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Sensorium Festival 2019: The Augmented Mind and Where to Look For It

In anticipation of the 2019 edition of Bratislava’s Sensorium Festival (June 7-9), head curator Philo van Kemenade shares inspiration and research notes that shaped this year’s theme “The Augmented Mind”.

I’m walking through an unknown, yet strangely familiar city. My ears meet voices they don’t comprehend. Buildings wear street signs written in a script I can’t read. My attention is heightened, I look at the world around me through a new set of eyes. It’s April 2015 and I’m in Belgrade, Serbia’s charismatic capital, to attend Resonate Festival. For the past three days, I participated in a workshop led by James George and Alexander Porter. We used photogrammetry to capture parts of the city in digital 3D and, inspired by the early 20th Century surrealist Exquisite Corpse parlor game, stitched them together in a collaborative assemblage. The result is exhilarating beyond the imaginary neighborhood we created: for weeks after the workshop, I walked through my own neighbourhood, wondering how objects would turn out if I’d submit them to my newly acquired 3D scanning skill. The plaza fountain is no longer just a place to sit down, but a shape to be captured and creatively manipulated in a series of representations – from photos to point clouds to vertices, edges, and faces. I really felt that I gained an extra sense that imbues my surroundings with new levels of meaning.

↑ Collaborative 3D drawing of an imaginary neighborhood: a detail of the interactive urban landscape produced during James George and Alexander Porter’s “Exquisite City” photogrammetry workshop. Notice the exquisite use of a building-sized ATM.

Magic enhancement

The enhancement of my lived experience by a combination of practical skill, technical understanding and ready access to hardware, feels magical. Not in a mystifying sense, but rather in a way that is enriching and empowering. Why doesn’t our experience with digital technology feel like this more often? What if we explicitly aim for the extension of human capabilities when we design products or experiences? What role can creative fields like art, design, and science play in such an endeavour? I’ve been thinking about this a lot lately, and I felt inspired to explore these topics with this year’s edition of Sensorium, an annual festival in Bratislava, Slovakia, that I curate together with director Lucia Dubačová. Themed “The Augmented Mind,” Sensorium 2019 will bring together a community of creative practitioners, researchers, and technologists to explore augmentation as a creative principle.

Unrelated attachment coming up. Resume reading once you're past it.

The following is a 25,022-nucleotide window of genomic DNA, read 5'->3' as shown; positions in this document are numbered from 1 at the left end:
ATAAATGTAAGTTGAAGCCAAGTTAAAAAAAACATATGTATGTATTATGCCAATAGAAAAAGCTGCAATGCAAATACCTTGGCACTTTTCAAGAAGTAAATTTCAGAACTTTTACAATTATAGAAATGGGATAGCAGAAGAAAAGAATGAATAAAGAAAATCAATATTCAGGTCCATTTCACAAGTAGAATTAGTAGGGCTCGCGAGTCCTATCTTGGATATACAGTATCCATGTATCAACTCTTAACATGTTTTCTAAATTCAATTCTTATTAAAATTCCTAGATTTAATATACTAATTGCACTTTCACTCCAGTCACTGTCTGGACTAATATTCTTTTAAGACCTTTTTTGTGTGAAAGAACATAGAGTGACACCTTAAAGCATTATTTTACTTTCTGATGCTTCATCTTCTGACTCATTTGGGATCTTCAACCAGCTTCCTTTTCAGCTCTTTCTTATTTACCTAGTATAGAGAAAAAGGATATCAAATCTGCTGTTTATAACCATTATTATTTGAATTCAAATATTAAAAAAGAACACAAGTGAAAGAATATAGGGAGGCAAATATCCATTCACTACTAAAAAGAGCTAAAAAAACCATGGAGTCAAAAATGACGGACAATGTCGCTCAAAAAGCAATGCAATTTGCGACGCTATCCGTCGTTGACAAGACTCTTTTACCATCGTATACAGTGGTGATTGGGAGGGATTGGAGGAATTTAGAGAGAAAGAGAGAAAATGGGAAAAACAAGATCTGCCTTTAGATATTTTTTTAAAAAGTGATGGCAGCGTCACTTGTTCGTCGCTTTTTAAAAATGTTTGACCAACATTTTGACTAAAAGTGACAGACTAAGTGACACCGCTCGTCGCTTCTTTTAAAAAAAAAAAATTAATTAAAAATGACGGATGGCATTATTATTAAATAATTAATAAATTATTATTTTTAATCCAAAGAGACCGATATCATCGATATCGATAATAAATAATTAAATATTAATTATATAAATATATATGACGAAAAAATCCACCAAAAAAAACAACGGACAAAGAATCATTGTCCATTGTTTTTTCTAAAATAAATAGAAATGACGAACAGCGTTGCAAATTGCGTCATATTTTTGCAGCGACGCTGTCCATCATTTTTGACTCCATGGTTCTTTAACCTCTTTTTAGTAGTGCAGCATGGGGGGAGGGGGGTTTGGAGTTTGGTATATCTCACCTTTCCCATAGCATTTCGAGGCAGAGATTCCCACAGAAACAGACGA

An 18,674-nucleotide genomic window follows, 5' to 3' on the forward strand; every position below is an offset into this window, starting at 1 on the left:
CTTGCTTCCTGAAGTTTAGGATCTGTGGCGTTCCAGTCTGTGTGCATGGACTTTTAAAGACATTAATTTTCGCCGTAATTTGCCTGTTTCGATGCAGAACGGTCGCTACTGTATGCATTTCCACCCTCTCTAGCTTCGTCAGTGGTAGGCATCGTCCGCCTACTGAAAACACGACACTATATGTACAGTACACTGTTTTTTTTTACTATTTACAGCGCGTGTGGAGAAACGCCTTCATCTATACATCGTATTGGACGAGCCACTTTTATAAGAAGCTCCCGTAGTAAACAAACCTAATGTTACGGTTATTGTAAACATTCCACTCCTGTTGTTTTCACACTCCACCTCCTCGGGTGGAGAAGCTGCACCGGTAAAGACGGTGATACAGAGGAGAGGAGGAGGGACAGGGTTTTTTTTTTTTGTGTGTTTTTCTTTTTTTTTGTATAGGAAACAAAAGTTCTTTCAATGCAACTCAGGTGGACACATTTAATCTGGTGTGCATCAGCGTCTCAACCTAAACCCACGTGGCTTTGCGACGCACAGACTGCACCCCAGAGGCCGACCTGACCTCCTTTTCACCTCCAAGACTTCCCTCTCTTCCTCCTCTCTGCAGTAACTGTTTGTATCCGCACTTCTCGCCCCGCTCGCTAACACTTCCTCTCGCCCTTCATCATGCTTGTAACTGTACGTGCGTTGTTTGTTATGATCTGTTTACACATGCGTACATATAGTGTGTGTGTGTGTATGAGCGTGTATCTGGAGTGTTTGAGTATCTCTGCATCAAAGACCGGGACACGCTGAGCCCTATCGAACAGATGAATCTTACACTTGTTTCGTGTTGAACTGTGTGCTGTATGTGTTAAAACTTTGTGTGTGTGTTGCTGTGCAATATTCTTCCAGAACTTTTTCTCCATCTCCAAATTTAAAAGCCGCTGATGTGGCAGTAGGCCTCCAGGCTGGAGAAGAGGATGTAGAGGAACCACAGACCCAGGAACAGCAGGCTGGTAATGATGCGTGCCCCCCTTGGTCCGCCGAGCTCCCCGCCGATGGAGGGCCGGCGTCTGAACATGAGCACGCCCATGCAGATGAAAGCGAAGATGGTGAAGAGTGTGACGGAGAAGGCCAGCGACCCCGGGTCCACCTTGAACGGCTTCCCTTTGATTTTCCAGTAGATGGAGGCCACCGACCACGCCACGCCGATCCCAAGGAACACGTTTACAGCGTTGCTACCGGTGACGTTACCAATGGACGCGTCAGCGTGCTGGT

“For me, augmentation is about learning more about the universe. Galileo took the telescope and looked at the skies and confirmed what Copernicus had said. […] After seeing that you cannot be the same. That’s what I’m most excited about: technology allowing us to see things.”

– Memo Akten (during a recent conversation at Muovo Festival, Prague)

Augmenting Human Intellect

For our theme “The Augmented Mind,” we are building on a great deal of ideas, past and present. Particularly inspiring is the work of American engineer, inventor, and early computer pioneer Douglas Engelbart (1925-2013), who made it his life purpose to invent ways to efficiently harness collective intelligence. In his 1962 manifesto “Augmenting Human Intellect: A Conceptual Framework,” he envisioned computing as the basis for interactive systems that can enhance the capabilities of a globally connected society in real-time.

One of the instruments invented to facilitate interactive computing. Also: round monitors.

In December 1968, Engelbart and his team presented the now famous “Mother of All Demos” at the Fall Joint Computer Conference in San Francisco, California. The demonstration showcased their oN-Line System (NLS) featuring windowed GUIs, structured word processing, hypertext, networked video conferencing, and collaborative document editing. These innovations were socio-technical instruments to approach the vision of a new, augmented way of thinking together, facilitated by interactive computing. What Engelbart is most remembered for however, is the invention of the computer mouse. While a critical achievement, celebrating him for it alone would be missing the point. “This is as if you found the person who invented writing, and credited them for inventing the pencil,” remarked famed computer engineer and interface designer Bret Victor in his Engelbart eulogy.